As the Covid-19 situation escalates across the UK on-trade and hospitality sectors, and more restaurants and bars are forced to close, the industry’s senior figures are calling out for more urgent action to be taken by the government to protect jobs and help all businesses including the suppliers that help keep those outlets going. Here Enotria’s Troy Christensen and Hallgarten’s Andrew Bewes explain the measures they are taking and what support they want to see from the government.
As the industry waits for further news from the government about how it is going to protect workers salaries and those businesses in the supply chain that are supplying the restaurants and bars on the front line, that have been issued with a loans-based support package, we hear from industry chiefs at the sharp end running two of the country’s biggest national drinks distributors about how they are looking to cope with Covid-19.
Troy Christensen, chief executive of Enotria&Coe
We have a Confidential Invoice Banking facility, so we borrow against receivables with credit insurance backing in most cases. We have to follow the “letter of the law” regarding process from banks and credit insurance. But, they aren’t even sure what to do yet in light of these remarkable circumstances. So, the normal process of going legal and collecting procedures have been suspended. We are working to support those good operators who will be around. We want to support the trade, but there are customers on payment plans and some who are known to do pre-packs where we are more sceptical of supporting.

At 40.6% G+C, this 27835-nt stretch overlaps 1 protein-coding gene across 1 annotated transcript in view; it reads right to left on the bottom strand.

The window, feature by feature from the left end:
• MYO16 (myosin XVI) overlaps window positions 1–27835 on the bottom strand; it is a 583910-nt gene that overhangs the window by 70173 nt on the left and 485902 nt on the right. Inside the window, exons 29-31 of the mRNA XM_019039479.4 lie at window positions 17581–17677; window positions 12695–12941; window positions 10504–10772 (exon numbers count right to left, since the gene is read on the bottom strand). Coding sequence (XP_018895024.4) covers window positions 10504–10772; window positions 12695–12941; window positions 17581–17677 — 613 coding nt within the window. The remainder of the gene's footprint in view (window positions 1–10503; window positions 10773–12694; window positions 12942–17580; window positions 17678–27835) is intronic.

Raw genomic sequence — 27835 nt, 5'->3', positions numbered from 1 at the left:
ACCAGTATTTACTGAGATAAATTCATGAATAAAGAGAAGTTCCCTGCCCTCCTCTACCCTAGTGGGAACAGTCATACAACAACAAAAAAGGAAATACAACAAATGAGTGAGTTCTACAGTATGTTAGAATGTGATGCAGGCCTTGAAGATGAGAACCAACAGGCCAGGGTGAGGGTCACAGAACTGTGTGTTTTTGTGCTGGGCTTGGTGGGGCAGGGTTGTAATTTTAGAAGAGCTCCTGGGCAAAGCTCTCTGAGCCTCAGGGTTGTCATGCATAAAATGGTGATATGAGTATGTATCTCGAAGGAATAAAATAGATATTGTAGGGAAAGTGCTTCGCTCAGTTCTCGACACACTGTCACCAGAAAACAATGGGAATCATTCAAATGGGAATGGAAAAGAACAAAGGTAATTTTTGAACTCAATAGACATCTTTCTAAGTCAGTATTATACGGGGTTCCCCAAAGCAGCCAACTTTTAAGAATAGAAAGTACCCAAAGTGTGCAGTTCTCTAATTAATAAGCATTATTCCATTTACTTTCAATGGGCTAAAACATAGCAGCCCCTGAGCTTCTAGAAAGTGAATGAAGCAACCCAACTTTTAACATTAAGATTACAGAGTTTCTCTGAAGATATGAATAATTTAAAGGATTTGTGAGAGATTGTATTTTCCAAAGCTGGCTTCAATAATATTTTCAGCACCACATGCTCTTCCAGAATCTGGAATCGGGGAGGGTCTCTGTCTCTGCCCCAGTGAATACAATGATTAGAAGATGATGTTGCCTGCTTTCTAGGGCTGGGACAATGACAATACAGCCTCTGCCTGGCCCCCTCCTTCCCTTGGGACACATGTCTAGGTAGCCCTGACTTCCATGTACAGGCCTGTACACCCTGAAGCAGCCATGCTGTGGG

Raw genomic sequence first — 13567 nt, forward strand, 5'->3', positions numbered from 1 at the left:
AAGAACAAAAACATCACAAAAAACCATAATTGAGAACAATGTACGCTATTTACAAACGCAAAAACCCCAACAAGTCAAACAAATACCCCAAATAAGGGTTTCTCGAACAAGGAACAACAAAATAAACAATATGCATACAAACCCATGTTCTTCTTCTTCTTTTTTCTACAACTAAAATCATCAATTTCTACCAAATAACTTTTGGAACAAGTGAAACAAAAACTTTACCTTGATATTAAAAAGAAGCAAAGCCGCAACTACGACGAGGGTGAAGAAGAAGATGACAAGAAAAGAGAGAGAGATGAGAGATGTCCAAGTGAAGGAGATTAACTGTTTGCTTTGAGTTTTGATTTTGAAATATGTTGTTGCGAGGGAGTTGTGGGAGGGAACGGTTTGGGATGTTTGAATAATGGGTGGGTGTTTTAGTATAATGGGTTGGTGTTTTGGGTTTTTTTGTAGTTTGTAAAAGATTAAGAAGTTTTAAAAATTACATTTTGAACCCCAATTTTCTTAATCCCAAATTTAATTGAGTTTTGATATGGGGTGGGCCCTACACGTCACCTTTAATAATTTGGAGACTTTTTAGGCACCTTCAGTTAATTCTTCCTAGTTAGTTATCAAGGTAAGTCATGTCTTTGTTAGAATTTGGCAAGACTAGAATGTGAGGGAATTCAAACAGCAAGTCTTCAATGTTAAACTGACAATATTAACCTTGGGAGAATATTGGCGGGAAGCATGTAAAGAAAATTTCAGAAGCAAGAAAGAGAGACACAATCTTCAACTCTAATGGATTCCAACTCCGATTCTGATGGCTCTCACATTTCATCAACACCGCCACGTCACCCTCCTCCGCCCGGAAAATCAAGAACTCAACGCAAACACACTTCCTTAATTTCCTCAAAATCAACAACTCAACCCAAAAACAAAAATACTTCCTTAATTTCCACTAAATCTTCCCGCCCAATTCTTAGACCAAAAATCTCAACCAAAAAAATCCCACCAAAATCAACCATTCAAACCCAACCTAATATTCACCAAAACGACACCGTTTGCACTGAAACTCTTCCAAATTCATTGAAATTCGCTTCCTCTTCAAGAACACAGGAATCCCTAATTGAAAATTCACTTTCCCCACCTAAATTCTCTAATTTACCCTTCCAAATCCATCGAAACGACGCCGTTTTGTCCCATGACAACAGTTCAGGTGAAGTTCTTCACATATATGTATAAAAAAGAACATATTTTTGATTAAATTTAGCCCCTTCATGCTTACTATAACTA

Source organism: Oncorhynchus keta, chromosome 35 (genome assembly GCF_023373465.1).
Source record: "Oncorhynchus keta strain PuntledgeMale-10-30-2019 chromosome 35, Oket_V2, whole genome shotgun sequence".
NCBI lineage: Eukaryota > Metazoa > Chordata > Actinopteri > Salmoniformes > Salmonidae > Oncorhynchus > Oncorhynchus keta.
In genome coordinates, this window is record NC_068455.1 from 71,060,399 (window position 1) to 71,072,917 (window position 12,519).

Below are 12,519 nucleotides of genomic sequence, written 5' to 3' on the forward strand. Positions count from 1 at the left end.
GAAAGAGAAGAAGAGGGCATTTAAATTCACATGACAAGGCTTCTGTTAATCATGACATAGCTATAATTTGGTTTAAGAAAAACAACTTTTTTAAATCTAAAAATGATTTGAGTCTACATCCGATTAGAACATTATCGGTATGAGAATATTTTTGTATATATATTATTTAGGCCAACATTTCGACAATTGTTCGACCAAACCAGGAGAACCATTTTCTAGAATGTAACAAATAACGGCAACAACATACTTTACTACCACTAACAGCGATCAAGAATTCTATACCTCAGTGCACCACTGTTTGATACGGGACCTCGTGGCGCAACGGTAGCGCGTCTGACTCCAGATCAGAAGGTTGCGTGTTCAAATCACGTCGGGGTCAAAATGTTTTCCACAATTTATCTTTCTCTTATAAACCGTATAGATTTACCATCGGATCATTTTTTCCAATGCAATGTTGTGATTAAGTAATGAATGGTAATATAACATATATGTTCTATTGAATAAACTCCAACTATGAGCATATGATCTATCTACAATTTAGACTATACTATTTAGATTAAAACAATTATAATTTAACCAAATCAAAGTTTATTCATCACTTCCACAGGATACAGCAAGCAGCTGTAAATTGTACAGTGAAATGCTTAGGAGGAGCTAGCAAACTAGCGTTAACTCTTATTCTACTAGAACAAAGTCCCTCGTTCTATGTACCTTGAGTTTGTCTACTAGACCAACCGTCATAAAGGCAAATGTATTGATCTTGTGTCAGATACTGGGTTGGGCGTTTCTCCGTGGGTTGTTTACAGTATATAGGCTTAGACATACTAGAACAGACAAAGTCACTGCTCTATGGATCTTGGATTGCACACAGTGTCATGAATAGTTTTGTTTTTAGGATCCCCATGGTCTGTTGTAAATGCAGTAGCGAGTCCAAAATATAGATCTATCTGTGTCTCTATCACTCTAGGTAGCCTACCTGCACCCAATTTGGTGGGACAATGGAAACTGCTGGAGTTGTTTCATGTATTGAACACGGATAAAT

The big problem for us and the trade is that we have sold lots of product with VAT and duty which is now due. Unfortunately most customers reduced payments when this started and stopped after the Prime Minister announced he was shutting down the on trade. Many customers have shipped back product, which we is duty paid causing liability for the business and additional cost by bringing it back. All the horse racing venues, football stadiums, etc are examples. So, tax exposure will kill most of the industry if there is no relief.
Taxes cost the business more than all of our product costs combined. So, if the Prime Minister tells the on trade to stop doing business, but still requires everyone to pay all taxes, it is a death sentence for many in the trade. In response many are going through headcount reductions which is just going to further stress the economy and create more social unrest.
France took away all the expenses (payroll, rent, taxes), so despite there being no revenue from the on trade, there is also no costs. This also allows companies to hold on to their employees. Whereas the UK is offering “loans” backed by Government to help pay taxes to the Government.
I most likely won’t get paid by my customers if they don’t survive, so I have not just put myself in a deeper hole of debt. Adding debt in these circumstances is counterproductive. Also, they haven’t prepped any of the banks yet about the large borrowing programme. Nobody knows how that works, it will take a minimum of a 1-2 months before anything can flow (by that time, way too late). Most people already have debt with provisions that exclude additional borrowing. Also, nobody knows if Foreign banks are included in this, which may exclude many desperate companies.
We need long-term tax relief, the quickest way to help us keep our employees on board and be able to plan for the future. There really isn’t anything else that can provide the stimulus and certainty as that.
Andrew Bewes, managing director, Hallgarten & Novum Wines
What advice are you providing customers and any specific measures you are taking to help them work with you?